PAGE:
Wednesday, September 10, 2014

Book publication: 'r2i dreams'

I am proud and excited to announce the release of my book titled 'r2i dreams'.

It is a part autobiographical, part philosophical, sometimes funny and sometimes introspective book about the story of three immigrants struggling with their r2i (return to India) dream. r2i is a topic of constant discussion and debate among immigrant Indians and the book explores it through the lens of three parallel life stories. Realizing this book has been a rewarding journey with my co-conspirators Ramya and Subha. Here's hoping that these tales resonate with you too!

This flight of fancy was unexpected and uncharted and yet it has taken off for the horizon. What began as an organic project with the three of us bouncing ideas turned into a full fledged book during the course of a year. It has been tough work balancing with work and kids and other commitments and I am happy I could see it through. This topic in particular is a very common course of discussion among Indian immigrants and the book captures the essence of it.

Here's where you can get a copy for yourselves
In the US :
In India :
In Kindle store:

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Friday, September 05, 2014

A Study in Platitudes

Cliches. We all indulge in them. We all spot them and feel smug and reassured when we do. But sometimes the cliche is not what it seems and the story behind it belies its definition. 

Pleased to share my short story in this month's Spark magazine. Inspired by a very Indian cliche that I have seen in action in America. Hope you enjoy it. 

A Study in Platitudes 

Jamuna ben realized that the laces of her shoes had come off. Shoes were an inconvenient truth of her old age. She didn’t like them, but couldn’t find anything more comfortable to walk around in. On a hot July day like this, with her family circling around her, there was no choice but to put on those green colored Nike shoes her grand-daughter had picked for her and soldier along. Her knees would give way after every hundred steps she walked and her eyes would scan for the nearest seat.

Ashit rolled his eyes when he saw his mother slow down. It was tough enough being a dedicated father. Being a model son was taxing him. He wasn’t sure why he had brought his mother out today. He knew she hated it. He knew he hated it. But he also knew that neither would admit it. The pilgrimage had to be done. He adjusted the fanny pack on his stomach, wiped the sweat of his brow and lugged his pot-bellied body forward. Today was going to be a long day.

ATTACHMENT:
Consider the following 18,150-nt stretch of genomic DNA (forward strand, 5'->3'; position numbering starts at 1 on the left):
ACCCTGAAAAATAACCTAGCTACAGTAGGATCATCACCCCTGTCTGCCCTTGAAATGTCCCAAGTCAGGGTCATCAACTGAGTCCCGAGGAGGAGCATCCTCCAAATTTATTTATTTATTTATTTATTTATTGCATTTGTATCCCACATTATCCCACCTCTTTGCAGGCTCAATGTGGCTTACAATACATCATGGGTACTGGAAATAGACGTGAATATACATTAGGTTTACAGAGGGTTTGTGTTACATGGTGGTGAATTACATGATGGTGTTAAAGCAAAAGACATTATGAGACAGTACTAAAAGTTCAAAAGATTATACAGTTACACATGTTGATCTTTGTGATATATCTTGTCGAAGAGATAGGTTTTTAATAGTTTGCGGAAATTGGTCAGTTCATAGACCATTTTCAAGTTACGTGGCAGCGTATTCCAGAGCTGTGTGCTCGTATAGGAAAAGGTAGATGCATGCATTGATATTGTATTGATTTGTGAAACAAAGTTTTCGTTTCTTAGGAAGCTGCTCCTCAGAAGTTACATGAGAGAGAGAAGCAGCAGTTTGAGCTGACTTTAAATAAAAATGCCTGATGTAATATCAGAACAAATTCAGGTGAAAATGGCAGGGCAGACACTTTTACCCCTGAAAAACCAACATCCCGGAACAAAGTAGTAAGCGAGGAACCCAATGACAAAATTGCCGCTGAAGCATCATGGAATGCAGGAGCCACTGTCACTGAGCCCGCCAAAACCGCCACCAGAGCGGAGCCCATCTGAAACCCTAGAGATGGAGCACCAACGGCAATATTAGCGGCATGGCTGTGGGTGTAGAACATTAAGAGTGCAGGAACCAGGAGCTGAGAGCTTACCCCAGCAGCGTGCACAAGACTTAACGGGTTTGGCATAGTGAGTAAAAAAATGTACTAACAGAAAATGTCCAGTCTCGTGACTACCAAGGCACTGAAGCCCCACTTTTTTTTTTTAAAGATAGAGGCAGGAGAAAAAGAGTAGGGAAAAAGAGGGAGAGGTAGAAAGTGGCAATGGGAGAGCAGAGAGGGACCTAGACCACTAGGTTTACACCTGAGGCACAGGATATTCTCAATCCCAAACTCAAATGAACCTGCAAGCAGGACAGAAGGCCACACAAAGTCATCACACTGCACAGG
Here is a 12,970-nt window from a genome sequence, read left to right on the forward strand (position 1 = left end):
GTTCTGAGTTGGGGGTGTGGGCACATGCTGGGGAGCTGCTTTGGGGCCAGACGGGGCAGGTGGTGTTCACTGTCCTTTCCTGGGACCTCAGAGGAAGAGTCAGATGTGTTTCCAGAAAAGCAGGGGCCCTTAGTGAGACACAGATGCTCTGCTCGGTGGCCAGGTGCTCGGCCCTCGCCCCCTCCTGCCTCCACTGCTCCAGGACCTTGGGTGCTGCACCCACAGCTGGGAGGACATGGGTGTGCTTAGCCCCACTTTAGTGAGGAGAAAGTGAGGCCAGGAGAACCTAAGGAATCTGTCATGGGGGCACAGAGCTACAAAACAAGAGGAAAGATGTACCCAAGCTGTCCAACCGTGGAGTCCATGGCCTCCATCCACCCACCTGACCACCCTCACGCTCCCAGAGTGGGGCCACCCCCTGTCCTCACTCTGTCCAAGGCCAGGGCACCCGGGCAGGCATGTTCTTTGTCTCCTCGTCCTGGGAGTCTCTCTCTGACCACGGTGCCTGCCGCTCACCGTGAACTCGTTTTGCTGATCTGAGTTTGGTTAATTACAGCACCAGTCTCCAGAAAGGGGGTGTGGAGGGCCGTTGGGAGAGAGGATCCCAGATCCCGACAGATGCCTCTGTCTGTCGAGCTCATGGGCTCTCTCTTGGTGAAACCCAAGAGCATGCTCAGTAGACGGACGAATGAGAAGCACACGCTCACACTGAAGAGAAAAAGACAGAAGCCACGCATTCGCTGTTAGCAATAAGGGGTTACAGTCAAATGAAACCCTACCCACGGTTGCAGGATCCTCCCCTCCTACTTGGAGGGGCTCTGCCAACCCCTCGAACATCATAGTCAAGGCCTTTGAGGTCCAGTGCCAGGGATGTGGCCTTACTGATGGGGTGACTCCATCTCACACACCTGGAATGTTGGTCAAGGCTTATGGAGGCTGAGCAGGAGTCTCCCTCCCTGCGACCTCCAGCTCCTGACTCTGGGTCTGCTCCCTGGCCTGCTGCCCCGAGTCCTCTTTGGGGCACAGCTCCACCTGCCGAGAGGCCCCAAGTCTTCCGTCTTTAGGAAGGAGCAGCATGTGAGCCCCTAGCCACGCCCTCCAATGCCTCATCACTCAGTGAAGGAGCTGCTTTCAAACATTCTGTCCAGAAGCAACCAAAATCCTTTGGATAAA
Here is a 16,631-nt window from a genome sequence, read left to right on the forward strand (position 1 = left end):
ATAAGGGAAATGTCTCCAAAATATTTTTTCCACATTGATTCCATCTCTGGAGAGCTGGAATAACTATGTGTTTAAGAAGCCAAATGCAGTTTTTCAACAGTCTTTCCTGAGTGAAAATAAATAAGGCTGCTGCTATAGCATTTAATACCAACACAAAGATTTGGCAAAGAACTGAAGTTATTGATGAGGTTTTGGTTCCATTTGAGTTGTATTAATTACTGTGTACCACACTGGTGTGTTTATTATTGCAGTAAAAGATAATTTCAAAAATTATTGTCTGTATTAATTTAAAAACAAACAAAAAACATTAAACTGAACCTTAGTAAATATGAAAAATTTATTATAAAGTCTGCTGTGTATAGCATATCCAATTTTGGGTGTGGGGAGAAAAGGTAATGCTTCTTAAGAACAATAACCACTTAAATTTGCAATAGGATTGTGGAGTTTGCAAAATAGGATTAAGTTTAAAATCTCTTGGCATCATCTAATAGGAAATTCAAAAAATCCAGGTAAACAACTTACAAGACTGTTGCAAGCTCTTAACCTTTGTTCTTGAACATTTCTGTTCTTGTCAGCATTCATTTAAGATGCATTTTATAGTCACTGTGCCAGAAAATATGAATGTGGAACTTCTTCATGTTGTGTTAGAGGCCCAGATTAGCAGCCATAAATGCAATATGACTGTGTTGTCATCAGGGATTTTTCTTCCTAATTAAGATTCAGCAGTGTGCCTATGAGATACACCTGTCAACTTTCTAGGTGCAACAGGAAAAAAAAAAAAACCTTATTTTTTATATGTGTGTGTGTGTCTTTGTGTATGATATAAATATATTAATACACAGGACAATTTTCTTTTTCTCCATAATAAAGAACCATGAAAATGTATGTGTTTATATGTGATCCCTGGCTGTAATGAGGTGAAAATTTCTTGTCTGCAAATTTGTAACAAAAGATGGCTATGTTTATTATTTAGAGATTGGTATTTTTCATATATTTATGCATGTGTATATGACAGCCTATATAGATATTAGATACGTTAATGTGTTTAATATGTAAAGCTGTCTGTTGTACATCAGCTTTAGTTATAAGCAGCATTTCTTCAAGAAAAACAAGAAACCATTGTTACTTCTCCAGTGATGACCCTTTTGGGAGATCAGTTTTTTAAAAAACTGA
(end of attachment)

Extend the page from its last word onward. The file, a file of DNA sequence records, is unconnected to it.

Jalpa looked into the distance with a blank stare. Her gift for appreciating history was limited. But even she had heard all about the immigrants lining up at Ellis island, with the promise of a better life, with the promise of freedom, and the pursuit of happiness. Was she free? Happy? Growing up in the bylanes of Jamnagar, she had never thought of coming to America. The immigrant life was not of her choosing. Her husband too, was a suggestion her parents had forced her to accept. From the reticent bride of a man immigrating to the United States, she had grown to be her own self. With limited education and halting command over English, she had survived over two decades in the suburbs of New Jersey.

Their kids, Niti and Hiten, followed their parents at some distance. Neither was jumping up and down in excitement about this particular soiree. Niti adjusted the earphones on her iPod, letting the vagrant beats of the latest hip-hop star transport her away. She was fending off a fresh hurt from the morning. Jalpa and she had a fight over this trip – she insisted on Niti’s presence, which cued loud protests from her. Ashit’s word had prevailed in the end. Niti’s rebellion was like a cup that always managed to fill the brim but rarely spilled over. Her brother Hiten accompanied the group with the least degree of dissonance. At the tender age of nine, he had nothing to lose and everything to gain. Every exposure, every incident, every trip, every interaction was a welcome visitor in his palace of curiosities.